• Excalibur (still stuck in its stone) makes a brief appearance in the film Inkheart, where it is just one of the items read out of books by Meggie. When Capricorn gets infuriated, he seizes the sword to attack, and it stays there. Cue Darius: "Only the K...K...King can do that."
  • The movie version of The Last Legion.
  • In Siege of the Saxons, the two swords being the same is made into a plot point where the same magic that kept the sword in the stone prevents anyone but the rightful ruler from drawing it from its scabbard.
  • In King Arthur (2004), Excalibur originally belonged to Arthur's father, and was used as his headstone after he died. The sword remained in place until young Arthur pulled it out and used it to fight during a Woad surprise attack.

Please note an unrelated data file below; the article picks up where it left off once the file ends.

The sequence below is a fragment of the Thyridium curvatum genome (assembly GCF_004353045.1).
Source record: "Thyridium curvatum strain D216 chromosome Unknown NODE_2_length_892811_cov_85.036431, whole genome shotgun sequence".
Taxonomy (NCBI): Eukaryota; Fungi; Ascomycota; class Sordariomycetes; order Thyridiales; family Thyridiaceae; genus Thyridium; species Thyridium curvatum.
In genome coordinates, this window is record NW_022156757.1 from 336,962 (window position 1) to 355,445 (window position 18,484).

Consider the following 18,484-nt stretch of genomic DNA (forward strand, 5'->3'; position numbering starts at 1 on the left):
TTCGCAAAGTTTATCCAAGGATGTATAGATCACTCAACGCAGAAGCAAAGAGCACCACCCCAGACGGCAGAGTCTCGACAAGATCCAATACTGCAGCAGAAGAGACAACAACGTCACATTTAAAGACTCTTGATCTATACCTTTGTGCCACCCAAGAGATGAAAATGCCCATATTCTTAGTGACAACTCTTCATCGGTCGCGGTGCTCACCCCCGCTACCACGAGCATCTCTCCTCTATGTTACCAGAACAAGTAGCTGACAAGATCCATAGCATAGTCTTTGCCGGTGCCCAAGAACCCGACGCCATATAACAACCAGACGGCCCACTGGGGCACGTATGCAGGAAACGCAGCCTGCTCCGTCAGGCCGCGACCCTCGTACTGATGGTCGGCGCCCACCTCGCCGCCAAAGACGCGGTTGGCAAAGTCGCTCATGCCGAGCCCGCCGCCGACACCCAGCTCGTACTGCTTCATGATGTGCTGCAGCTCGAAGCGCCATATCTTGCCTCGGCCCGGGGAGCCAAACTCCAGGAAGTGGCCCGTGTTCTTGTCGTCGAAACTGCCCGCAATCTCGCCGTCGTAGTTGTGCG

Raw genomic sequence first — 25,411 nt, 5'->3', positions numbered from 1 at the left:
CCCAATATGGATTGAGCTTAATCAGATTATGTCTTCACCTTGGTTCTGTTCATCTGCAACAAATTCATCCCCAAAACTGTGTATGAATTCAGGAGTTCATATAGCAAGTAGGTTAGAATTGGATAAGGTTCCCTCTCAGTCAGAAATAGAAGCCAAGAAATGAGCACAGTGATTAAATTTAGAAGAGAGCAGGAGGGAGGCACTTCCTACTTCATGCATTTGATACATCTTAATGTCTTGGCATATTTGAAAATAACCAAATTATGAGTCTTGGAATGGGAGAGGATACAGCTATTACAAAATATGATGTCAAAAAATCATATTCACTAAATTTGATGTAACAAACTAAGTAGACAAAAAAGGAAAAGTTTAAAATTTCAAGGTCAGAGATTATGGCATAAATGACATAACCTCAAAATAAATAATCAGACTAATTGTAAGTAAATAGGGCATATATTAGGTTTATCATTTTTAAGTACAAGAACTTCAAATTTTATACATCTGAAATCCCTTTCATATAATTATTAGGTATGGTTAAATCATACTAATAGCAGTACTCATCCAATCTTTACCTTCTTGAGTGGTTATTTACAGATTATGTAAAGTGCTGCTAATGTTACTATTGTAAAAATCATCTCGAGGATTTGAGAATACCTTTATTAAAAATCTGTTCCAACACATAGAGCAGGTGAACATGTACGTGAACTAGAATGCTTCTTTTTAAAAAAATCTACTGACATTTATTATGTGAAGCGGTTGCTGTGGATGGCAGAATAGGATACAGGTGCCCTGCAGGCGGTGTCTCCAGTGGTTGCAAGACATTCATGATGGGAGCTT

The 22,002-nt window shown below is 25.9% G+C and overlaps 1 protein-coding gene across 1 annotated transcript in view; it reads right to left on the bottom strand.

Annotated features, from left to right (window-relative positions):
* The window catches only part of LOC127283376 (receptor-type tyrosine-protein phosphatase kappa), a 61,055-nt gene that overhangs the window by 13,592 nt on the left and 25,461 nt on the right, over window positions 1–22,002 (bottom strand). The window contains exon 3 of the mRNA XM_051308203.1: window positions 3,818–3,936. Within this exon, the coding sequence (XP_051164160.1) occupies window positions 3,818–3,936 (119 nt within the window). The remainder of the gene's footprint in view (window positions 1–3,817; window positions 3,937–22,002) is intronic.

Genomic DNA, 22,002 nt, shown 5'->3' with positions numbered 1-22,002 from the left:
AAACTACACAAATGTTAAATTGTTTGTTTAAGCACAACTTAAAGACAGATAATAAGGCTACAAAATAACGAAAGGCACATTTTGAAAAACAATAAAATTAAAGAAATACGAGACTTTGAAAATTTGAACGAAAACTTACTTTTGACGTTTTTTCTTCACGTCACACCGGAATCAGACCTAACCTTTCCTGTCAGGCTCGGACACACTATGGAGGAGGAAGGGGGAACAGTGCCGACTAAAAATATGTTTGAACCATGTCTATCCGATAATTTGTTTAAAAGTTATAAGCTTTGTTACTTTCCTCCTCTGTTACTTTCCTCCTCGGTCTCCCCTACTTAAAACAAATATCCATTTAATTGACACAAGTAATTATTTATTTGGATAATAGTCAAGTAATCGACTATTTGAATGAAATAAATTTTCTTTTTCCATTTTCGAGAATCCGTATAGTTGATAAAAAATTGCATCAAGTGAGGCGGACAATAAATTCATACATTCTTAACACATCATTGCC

• King Arthur: Legend of the Sword has a unique take on this: Excalibur is the sword Arthur pulls from the stone, and the stone is actually the body of Arthur's father Uther, who threw Excalibur into the air and used its magic to petrify himself after letting the sword land in his back, before plunging into the lake to make sure his evil brother Vortigern couldn't get it. Later on in the film, Arthur throws Excalibur away into a body of water after a failed attack on Vortigern's castle, but he then meets the Lady of the Lake who pulls him into a smaller body of water to show him a vision of what will happen if he doesn't defeat Vortigern, and he accepts Excalibur back before resurfacing.